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Connected and Associated: Insolvency and Pensions Law


ISBN13: 9781526519597
To be Published: November 2021
Publisher: Bloomsbury Professional
Country of Publication: UK
Format: Hardback
Price: £95.00



This book is the first looking in detail at the meaning and ambit of the 'connected', 'associated' and 'control' tests used in the Insolvency Act 1986 in sections 249 and 435 and incorporated by reference in pensions legislation.

Insolvency and pensions legislation has, in a number of areas, sought to include a wider group of “linked” persons for statutory purposes. In practice, the pensions legislation does not include a completely new definition of such a linked person, but instead uses the existing definitions found in the Insolvency Act 1986. These tests are important in insolvency law in relation to issues such as voting in company voluntary arrangements and time limits for reversal or clawback of pre insolvency transactions (eg undue preferences or transactions at an under value). These definitions in IA 1986 have become of particular importance when incorporated in pensions legislation. The tests are incorporated in various areas of pensions law. The two most important of which are:

  • the moral hazard powers of the Pensions Regulator under Part 1 of the Pensions Act 2004. Broadly the Pensions Regulator has statutory power to issue either contribution notices -CNs (PA 2004, s38) or financial support directions - FSDs (PA 2004, s43) against third parties (i.e. not just the employer) in certain circumstances. But this power is limited to being only exercised against third parties who are connected or associated with an employer. The connected or associated test is the condition to liability (there are others) that is most objective and easiest to determine
  • Limits are imposed on investment by relevant occupational pension schemes in investment which are “employer-related” (PA 1995, s40 and regulations). These are defined as investments in an employer or any person associated or connected with an employer. In some circumstances investment contrary to the limits is a criminal offence

Subjects:
Insolvency Law, Pensions Law
Contents:
PART 1: INTRODUCTION
1. Introduction
2. Outline: the 'connected' or 'associated' test
3. Why does being 'associated' or 'connected' matter?
PART 2: INTERPRETING SS239 AND 435
4. Interpretation Principles
5. Other statutes: defining control or associate?
6. Interpreting ss249 and 435: Hansard
7. Interpreting ss249 and 435: Cork Report and Scots law
8. What do the definitions mean? Who do they apply to?
PART 3: OVERVIEW OF WHEN CONNECTION, ASSOCIATION OR CONTROL IS USED
9. Insolvency legislation
10. Insolvency: Reversible transactions
11. Insolvency: CVAs and IVAs
12. Insolvency: Other provisions
13. Pensions legislation: Moral hazard provisions of the Pensions Act 2004
14. Pensions legislation: Employer-related investment
15. Pensions Schemes Bill 2019/20
16. Pensions legislation: other provisions
17. Interpretation: The rationale behind definitions in ss249 and 435
PART 4: CONNECTED
18. The terms 'connected' and 'associated': general
19. Who is connected?
PART 5: DIRECTORS, EMPLOYERS AND EMPLOYEES
20. Directors
21. Shadow directors and de facto directors
22. Common directorships - connected
23. Employers and employees
24. Officers and managers
PART 6: ASSOCIATES
25. Who is an associate?
26. Associate - individuals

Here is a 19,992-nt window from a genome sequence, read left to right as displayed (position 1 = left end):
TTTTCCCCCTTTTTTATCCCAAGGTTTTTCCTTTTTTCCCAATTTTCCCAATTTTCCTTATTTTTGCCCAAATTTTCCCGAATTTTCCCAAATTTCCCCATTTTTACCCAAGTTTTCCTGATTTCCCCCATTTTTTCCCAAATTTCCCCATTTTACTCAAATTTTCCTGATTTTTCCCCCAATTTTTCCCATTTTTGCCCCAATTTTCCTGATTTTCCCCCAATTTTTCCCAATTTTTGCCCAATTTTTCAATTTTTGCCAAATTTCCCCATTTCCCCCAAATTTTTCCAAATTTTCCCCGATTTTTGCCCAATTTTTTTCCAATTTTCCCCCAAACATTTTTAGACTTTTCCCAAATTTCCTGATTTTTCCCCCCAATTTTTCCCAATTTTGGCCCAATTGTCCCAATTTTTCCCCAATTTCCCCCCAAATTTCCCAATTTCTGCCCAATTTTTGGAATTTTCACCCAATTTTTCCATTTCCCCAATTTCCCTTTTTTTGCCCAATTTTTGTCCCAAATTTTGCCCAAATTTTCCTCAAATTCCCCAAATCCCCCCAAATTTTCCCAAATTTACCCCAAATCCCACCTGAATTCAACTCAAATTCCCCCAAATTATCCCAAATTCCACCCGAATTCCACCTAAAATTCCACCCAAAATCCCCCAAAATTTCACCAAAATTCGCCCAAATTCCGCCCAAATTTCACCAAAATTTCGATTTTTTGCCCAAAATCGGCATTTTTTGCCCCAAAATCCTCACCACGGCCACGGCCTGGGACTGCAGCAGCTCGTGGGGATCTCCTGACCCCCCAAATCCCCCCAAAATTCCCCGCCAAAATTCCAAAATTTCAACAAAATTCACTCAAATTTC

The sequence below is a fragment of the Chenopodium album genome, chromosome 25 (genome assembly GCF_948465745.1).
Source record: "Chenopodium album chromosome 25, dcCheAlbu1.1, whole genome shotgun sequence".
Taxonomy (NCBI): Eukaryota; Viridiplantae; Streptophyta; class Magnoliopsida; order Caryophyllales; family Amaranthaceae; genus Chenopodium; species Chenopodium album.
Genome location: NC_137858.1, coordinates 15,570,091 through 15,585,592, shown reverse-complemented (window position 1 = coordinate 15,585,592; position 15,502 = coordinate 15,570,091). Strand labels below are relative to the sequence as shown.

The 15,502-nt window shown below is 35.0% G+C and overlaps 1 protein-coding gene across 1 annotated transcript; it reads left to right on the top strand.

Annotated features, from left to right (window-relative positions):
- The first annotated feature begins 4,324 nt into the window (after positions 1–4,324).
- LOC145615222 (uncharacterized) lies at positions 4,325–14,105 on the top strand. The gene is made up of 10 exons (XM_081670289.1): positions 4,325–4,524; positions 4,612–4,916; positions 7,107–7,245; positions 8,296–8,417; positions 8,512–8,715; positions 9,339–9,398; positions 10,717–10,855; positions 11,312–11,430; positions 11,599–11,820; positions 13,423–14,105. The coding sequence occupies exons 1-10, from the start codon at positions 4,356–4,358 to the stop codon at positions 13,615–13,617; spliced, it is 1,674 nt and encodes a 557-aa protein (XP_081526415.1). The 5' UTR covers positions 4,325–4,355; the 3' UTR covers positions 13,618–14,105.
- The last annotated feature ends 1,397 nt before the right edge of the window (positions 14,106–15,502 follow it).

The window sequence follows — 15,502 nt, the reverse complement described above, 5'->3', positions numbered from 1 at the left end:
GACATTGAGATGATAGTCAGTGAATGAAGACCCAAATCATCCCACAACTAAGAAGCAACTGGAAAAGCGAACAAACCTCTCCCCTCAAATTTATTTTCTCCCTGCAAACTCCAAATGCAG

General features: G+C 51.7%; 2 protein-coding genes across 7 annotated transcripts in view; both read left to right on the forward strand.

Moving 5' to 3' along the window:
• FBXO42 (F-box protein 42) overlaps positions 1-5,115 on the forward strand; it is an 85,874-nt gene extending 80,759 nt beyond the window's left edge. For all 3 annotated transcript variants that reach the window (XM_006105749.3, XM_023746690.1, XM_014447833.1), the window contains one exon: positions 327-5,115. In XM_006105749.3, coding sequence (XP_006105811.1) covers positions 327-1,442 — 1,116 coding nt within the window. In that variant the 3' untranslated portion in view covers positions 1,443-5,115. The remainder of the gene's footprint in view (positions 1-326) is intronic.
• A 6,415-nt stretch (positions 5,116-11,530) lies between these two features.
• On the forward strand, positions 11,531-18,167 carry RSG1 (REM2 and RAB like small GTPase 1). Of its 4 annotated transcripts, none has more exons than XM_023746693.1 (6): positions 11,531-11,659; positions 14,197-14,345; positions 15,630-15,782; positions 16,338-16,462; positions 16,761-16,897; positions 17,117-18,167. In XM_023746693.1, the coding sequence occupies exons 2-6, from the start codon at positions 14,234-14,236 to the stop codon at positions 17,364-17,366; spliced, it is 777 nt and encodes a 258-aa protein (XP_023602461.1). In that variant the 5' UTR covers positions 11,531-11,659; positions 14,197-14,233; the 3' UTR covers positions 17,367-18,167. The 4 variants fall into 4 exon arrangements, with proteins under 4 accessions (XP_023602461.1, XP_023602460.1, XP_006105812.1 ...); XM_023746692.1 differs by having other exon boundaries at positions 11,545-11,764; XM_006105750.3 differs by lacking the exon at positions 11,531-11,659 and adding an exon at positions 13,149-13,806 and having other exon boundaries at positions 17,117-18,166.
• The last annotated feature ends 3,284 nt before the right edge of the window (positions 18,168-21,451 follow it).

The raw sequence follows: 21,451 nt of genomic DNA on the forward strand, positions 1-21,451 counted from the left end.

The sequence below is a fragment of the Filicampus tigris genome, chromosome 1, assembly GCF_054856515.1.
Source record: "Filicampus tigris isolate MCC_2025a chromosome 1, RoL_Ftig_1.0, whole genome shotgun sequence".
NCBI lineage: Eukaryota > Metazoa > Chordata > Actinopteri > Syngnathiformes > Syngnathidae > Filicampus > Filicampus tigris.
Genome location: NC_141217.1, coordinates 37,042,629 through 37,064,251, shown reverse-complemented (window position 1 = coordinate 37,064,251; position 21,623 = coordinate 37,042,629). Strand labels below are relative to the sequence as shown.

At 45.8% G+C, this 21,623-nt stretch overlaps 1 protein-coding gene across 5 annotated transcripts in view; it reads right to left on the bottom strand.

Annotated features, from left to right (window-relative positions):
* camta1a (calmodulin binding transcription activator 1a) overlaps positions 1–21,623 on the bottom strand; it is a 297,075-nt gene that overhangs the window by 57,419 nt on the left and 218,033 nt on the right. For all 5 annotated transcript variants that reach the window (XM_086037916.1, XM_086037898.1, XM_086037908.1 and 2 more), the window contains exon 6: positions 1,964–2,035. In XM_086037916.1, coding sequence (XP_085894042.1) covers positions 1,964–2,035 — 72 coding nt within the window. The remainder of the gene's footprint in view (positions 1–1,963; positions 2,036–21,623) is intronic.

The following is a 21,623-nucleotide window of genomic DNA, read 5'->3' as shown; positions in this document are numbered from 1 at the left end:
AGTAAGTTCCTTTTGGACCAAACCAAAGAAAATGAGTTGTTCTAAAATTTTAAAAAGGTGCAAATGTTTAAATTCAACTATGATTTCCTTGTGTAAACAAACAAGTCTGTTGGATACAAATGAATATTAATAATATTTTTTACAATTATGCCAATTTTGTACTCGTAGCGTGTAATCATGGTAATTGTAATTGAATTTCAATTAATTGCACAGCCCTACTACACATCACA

27. Trusts and trustees – s435(5)
28. Partners – s435(3)
29. Limited liability partnerships (LLPs) – s 435(3A)
30. Capacity of association or connection?
31. Associate - companies
PART 7: CONTROL
32. “Control” as defined in s435(10)
PART 8: CONTROL THROUGH VOTING POWER - s435(10)(B)
33. Voting power – Unidare and Box Clever cases
34. Voting power – Nominees and custodians
35. Share mortgages
36. What is voting power 'at any general meeting'?
37. Are groups of shareholders aggregated for control purposes?
PART 9: CONTROL THROUGH 'DOMINATION' OF DIRECTORS - s435(10)(a)
38. Comparing s435(10)(a) with the shadow director definition in s251
39. What does “accustomed to act” mean?
40. Can advisers have 'control'? Is the shadow director test for advisers different from the control test?
41. Is 'domination' of a single director enough?
42. Appointors of nominee directors or board representatives
PART 10: CONTROL AFTER INSOLVENCY?
43. Is control lost if the company enters insolvency?
45. What is the effect if a company enters into an insolvency process?: example
46. Insolvency and 'Dominated' Directors – s435(10)(a)
47. Insolvency and 'voting power in any general meeting' – s435(10)(b)
48. Insolvency: Are any shareholder general meetings actually held?
49. Statutory trust on a liquidation
52. Administrative receivership: Box Clever
53. Look at term being defined?
54. Liquidation: Linter Textiles
55. Summary of position on “voting power” in insolvency
56. Application to examples
57. Backstop on impact of insolvency on Control
PART 11: MAIN CONCLUSIONS on Control
58.
Section 435(10) control is important
PART 12: WHO IS NOT CONNECTED OR ASSSOCIATED?
59. Not connected or associated?
60. Share mortgages
61. Equitable mortgage
62. Legal mortgage
63. Ability to declare an event of default/acceleration?
64. Purchasers of companies or businesses – pension connections
PART 13: CVAS AND IVAS – CONNECTED CREDITORS
65. OPS Trustees as a connected creditor?
66. Is the OPS trustee connected with the CVA company?
67. OPS Trustee company as a connected creditor?
68. Individual OPS trustee board as a connected creditor
69. Impact of PPF powers under PA 2004, s137 on connection?
Appendix A: Legislation – ss249 and 435, IA 1986
Appendix B: Company Law Review Steering Group (2000)
Appendix C: What are the terms used for in the insolvency legislation?